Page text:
Anxiety is a completely natural human emotion. It’s our nervous system’s response to uncertainty, mild threat, or stress. It’s aim is heighten our senses and support us to discern how to create more safety. Anxiety can be related to physical, emotional or psychological safety. When the threats are more internal (emotional and psychological) and recurrent, we can develop a habit of chronic anxiety — perpetually expecting the worse or worrying. When anxiety becomes chronic, it interferes with our capacity for joy in life, as well as our ability to respond effectively to interpersonal relationships or broader, societal issues.
Contemplative practice offers a range of tools to help us understand anxiety, transform our relationship with it, and ultimately resolve the root inner causes of this friction. Here are a few suggestions to begin to explore this terrain:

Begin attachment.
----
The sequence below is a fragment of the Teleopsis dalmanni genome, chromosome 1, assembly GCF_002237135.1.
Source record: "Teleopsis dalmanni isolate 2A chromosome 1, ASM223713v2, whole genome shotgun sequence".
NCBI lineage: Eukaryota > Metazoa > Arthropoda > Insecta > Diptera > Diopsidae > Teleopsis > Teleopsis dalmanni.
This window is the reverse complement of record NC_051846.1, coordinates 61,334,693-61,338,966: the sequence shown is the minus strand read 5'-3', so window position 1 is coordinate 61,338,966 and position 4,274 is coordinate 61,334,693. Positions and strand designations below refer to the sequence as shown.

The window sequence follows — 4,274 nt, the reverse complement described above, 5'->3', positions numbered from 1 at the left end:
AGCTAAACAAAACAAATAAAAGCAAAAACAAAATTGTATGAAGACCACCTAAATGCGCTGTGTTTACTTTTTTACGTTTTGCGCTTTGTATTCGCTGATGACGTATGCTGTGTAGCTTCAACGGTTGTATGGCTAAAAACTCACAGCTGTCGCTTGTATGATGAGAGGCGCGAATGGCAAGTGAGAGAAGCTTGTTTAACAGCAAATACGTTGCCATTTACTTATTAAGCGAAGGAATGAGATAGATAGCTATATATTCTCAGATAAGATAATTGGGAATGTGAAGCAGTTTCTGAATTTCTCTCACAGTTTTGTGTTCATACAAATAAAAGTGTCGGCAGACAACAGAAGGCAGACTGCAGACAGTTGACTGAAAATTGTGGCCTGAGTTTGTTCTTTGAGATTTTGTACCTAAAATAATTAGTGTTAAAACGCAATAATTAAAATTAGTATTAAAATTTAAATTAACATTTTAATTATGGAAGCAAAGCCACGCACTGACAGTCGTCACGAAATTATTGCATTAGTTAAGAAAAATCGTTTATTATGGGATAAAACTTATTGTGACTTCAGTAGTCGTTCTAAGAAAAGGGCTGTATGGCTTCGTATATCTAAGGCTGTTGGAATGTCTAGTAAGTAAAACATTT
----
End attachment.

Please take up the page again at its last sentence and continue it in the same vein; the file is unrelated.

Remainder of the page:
- Notice how often you experience anxiety. Rate it on a scale of 1 to 10, paying attention to how it changes throughout the day. Reflect on its impermanence. What is the effect of noticing how it changes?
- Anxiety is often fed by thinking. We try to solve it through more thought, only to find that it keeps spinning. Instead, try consciously shifting your attention to anything in your immediate surroundings that is calming, soothing, or neutral: the landscape, music, a smell or texture. See if you can rest your attention with one of the physical senses of a simple activity like drinking tea, walking, or exercises. What is the effect of putting your attention somewhere else?
- When it’s not too intense, try exploring how the anxiety manifests in your body. Where do you feel it? How’s it feel there. Try lengthening your outbreath to soothe the anxiety. Imagine it draining out through your limbs, hands, and feet.
For more on anxiety, check out Oren’s blog post and guided meditation, “Handling Anxiety”.